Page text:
China Beat Archive


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April 26, 2009 in the China Beat


Looking back in time from a distance of two decades, we are apt to forget the economic circumstances in which the nationwide protests of 1989 arose, as well as the vantage points of the protests’ participants.

In the late 1980s, people across China felt frustrated and angered by inflation and mounting corruption. This dissatisfaction had been moving toward a crisis point over the previous couple of years despite the fact that urban living standards, on the whole, had been rising steadily throughout most of the Eighties. But expectations of a better life had been rising even faster, and when inflation in 1988 began to overtake wage rises in the state sector, frustrations sharpened. Workers who had been willing to countenance the corruption of officials when their own wage packets were growing healthily became resentful in 1988 and 1999 when they saw that the close kin of officials were cutting themselves an undue share of the pie while their own slices shrank.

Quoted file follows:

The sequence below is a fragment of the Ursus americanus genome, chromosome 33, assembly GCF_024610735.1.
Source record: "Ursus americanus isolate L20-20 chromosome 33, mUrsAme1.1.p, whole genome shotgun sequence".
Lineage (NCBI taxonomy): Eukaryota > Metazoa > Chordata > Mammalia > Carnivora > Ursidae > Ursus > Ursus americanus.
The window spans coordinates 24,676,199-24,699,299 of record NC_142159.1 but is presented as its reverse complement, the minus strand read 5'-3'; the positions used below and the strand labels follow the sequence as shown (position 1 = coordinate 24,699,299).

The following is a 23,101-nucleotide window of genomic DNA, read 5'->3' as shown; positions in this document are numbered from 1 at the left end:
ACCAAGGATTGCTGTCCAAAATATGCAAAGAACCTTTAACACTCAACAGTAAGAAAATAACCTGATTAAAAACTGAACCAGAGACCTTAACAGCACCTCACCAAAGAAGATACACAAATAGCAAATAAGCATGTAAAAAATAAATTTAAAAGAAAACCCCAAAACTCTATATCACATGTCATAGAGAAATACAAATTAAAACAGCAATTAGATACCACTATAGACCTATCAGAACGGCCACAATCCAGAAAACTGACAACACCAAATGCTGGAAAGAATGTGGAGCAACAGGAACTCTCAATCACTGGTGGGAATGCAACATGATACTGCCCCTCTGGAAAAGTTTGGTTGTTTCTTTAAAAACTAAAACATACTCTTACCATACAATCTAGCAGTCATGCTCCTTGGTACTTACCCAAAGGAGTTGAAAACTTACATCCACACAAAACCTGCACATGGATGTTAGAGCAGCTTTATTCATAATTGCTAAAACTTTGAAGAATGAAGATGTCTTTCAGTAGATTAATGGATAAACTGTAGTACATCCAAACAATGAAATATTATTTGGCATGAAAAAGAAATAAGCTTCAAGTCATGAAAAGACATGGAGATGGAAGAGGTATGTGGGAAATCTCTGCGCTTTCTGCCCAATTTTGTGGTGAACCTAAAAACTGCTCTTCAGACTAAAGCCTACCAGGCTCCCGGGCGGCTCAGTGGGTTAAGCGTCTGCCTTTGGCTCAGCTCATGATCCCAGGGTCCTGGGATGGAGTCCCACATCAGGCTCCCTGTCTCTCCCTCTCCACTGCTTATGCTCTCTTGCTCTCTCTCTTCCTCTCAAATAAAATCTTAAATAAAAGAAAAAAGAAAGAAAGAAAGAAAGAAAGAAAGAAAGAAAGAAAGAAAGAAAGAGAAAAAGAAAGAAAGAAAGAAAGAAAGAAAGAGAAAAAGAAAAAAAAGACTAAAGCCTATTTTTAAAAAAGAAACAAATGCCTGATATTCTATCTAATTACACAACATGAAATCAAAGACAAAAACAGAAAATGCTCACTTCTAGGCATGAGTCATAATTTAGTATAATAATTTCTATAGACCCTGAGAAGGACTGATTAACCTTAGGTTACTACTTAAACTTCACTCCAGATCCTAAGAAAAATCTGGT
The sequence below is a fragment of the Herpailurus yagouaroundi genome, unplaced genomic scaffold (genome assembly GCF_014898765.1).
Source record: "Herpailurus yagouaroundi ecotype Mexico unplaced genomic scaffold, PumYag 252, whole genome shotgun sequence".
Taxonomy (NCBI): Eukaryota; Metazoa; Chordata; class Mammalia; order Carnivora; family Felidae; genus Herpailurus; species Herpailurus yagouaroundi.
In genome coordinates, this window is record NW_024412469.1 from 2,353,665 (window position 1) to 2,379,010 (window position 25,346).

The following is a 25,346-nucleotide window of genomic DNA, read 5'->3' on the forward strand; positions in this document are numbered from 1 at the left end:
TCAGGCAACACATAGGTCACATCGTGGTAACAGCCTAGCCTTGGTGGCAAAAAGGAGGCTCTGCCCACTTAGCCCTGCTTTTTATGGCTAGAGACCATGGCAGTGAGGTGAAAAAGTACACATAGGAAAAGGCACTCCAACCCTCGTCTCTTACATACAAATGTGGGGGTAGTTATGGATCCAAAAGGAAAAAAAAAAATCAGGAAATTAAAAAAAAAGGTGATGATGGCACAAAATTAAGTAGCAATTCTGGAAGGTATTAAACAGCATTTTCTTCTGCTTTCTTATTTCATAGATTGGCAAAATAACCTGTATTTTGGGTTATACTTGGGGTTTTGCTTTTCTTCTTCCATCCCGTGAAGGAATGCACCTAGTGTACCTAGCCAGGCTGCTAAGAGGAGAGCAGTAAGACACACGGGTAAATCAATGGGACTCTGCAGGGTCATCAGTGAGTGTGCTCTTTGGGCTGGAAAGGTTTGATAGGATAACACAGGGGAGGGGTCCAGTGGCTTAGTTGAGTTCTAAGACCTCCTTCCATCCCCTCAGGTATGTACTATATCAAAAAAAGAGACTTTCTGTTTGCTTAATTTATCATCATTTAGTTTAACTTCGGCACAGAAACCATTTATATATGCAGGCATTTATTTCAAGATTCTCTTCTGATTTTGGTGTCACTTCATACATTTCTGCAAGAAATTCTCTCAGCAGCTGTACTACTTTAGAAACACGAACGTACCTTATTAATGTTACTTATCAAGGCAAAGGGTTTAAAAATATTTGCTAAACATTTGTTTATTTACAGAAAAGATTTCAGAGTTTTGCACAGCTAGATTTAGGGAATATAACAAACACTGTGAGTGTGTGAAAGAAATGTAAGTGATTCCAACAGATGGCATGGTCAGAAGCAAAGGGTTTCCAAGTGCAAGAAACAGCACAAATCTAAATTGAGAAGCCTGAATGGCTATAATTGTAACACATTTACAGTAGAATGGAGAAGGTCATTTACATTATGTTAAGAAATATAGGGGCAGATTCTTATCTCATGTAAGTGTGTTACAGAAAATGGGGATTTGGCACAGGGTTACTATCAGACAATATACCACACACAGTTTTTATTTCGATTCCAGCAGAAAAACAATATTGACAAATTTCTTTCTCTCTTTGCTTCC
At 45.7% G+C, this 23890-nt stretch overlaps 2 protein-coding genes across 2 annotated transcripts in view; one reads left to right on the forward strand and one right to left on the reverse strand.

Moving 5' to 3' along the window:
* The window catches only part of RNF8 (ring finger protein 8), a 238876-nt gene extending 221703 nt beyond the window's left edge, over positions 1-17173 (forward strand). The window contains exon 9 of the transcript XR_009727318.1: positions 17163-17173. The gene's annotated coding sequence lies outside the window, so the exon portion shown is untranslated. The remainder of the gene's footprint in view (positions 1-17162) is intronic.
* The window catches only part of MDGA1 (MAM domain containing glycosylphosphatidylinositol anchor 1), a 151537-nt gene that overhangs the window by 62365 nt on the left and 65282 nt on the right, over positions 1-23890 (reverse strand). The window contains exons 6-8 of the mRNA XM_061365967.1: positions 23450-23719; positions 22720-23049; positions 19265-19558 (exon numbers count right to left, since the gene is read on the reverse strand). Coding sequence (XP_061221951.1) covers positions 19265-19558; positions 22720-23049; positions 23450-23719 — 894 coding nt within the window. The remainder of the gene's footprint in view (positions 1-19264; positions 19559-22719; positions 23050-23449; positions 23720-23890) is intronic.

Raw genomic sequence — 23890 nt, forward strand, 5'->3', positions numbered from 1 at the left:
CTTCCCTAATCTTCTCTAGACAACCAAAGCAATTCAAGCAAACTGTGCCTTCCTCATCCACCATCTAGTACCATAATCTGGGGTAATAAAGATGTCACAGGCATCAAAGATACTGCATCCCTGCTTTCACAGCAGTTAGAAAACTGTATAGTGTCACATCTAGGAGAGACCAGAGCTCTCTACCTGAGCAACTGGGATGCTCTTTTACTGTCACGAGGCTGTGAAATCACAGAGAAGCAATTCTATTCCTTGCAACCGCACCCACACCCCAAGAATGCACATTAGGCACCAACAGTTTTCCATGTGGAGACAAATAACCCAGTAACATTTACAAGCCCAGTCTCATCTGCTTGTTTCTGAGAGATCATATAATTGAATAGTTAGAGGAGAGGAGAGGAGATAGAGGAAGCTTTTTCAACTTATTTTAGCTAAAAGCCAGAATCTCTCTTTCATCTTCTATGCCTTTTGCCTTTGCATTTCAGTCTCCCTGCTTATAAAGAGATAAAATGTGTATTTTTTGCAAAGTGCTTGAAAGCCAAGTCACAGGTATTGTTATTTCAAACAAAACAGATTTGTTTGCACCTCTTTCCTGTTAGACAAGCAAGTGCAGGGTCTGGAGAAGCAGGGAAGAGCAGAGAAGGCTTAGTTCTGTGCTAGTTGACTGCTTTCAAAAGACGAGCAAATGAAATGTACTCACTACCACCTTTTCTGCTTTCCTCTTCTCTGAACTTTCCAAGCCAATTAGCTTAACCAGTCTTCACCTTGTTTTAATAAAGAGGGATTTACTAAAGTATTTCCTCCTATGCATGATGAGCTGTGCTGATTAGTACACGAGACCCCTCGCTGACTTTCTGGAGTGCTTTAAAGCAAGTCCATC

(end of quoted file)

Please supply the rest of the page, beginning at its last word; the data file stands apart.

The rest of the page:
What held the protesters together was the very fact that theirs was a protestmovement, without a clear platform. Had there been one, far fewer people might have participated – for the solutions to China’s economic ailments favored by different groups among the protesters were very much at variance. Some of the protesters who came into the streets – in particular the leading intellectuals and most of the students – wanted the economic reforms to proceed faster. Others among the protesters contrarily had discovered that the economic reforms had not been to their advantage: particularly those in the working class whose incomes were declining, and those whose jobs were no longer secure or who had already been laid off. Only a fragile unity was pasted together among these groups. The better educated had little sympathy for the circumstances of the laborers, and for much of the time the university students sought to keep the working class at arms’ length, preventing workers from entering the perimeters of their own demonstrations.